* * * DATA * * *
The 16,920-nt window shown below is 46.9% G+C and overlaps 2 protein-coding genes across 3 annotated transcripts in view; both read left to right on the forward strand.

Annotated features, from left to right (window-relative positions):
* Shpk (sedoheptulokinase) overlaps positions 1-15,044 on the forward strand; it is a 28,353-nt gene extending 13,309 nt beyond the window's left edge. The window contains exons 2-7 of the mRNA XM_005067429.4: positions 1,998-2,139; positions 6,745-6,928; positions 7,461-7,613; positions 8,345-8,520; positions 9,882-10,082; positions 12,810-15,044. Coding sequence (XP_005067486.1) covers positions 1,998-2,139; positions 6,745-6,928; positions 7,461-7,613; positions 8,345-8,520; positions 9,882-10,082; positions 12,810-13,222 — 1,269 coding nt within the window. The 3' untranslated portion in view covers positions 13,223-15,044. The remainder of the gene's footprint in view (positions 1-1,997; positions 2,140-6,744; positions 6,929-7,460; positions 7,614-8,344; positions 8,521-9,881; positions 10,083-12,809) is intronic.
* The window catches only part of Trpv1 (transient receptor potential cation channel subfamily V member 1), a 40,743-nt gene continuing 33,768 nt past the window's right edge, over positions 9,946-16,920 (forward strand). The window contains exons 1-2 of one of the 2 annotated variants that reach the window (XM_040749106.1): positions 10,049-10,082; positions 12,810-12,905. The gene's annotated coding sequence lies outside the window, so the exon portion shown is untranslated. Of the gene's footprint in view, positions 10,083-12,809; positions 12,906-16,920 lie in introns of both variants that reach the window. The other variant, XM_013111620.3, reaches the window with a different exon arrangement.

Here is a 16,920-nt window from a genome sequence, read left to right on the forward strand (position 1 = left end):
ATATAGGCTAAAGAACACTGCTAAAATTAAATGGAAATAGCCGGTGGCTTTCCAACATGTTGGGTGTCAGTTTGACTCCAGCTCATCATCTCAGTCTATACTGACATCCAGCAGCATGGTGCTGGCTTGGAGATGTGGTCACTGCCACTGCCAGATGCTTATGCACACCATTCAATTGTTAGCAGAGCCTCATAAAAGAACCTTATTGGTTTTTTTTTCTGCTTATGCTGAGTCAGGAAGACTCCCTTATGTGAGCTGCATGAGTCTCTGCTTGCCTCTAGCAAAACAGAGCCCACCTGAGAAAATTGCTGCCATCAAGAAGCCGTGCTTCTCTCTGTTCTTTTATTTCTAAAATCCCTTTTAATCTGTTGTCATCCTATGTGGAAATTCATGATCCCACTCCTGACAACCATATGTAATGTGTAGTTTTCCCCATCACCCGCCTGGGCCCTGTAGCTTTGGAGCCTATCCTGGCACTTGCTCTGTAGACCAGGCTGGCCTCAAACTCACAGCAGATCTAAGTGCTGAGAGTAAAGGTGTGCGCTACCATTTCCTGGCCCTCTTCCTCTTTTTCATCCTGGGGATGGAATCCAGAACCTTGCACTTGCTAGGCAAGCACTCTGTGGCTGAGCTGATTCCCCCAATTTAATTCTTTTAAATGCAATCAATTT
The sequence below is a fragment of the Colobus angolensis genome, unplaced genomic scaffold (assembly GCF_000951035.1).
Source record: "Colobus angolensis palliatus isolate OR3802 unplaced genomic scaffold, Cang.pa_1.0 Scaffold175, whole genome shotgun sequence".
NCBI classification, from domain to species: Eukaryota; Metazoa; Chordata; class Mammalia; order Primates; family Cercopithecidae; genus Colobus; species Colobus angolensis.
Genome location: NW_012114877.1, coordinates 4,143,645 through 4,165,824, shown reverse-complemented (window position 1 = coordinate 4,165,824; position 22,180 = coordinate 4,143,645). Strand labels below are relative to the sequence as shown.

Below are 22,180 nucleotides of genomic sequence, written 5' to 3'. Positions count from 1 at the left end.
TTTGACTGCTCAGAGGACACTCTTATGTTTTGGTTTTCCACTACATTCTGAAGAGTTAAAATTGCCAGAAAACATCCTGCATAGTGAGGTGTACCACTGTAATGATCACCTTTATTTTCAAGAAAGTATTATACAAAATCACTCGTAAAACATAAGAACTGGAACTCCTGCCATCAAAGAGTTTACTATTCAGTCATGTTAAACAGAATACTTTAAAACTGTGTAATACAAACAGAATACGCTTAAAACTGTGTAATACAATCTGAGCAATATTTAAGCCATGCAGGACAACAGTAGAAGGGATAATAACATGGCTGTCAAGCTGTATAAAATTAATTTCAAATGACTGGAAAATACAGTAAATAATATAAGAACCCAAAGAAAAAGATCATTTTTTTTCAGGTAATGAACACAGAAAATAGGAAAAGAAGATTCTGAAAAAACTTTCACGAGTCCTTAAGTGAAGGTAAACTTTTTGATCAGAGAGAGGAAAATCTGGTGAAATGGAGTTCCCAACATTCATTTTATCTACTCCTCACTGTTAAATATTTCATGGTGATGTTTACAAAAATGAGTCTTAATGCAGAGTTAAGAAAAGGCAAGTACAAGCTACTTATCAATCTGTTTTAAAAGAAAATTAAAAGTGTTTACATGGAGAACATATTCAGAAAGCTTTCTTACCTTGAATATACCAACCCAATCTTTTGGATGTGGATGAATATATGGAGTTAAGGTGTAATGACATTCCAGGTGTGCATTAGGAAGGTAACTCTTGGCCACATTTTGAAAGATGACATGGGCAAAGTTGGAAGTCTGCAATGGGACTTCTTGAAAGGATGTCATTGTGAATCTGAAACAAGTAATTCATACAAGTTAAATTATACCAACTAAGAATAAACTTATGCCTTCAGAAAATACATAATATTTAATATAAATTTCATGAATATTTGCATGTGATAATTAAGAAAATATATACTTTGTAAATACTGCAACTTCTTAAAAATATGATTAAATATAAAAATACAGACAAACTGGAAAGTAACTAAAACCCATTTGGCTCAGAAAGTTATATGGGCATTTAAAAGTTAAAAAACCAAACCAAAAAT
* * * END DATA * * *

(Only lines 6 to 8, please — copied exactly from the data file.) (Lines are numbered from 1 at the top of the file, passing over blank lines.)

ATATAGGCTAAAGAACACTGCTAAAATTAAATGGAAATAGCCGGTGGCTTTCCAACATGTTGGGTGTCAGTTTGACTCCAGCTCATCATCTCAGTCTATACTGACATCCAGCAGCATGGTGCTGGCTTGGAGATGTGGTCACTGCCACTGCCAGATGCTTATGCACACCATTCAATTGTTAGCAGAGCCTCATAAAAGAACCTTATTGGTTTTTTTTTCTGCTTATGCTGAGTCAGGAAGACTCCCTTATGTGAGCTGCATGAGTCTCTGCTTGCCTCTAGCAAAACAGAGCCCACCTGAGAAAATTGCTGCCATCAAGAAGCCGTGCTTCTCTCTGTTCTTTTATTTCTAAAATCCCTTTTAATCTGTTGTCATCCTATGTGGAAATTCATGATCCCACTCCTGACAACCATATGTAATGTGTAGTTTTCCCCATCACCCGCCTGGGCCCTGTAGCTTTGGAGCCTATCCTGGCACTTGCTCTGTAGACCAGGCTGGCCTCAAACTCACAGCAGATCTAAGTGCTGAGAGTAAAGGTGTGCGCTACCATTTCCTGGCCCTCTTCCTCTTTTTCATCCTGGGGATGGAATCCAGAACCTTGCACTTGCTAGGCAAGCACTCTGTGGCTGAGCTGATTCCCCCAATTTAATTCTTTTAAATGCAATCAATTT
The sequence below is a fragment of the Colobus angolensis genome, unplaced genomic scaffold (assembly GCF_000951035.1).
Source record: "Colobus angolensis palliatus isolate OR3802 unplaced genomic scaffold, Cang.pa_1.0 Scaffold175, whole genome shotgun sequence".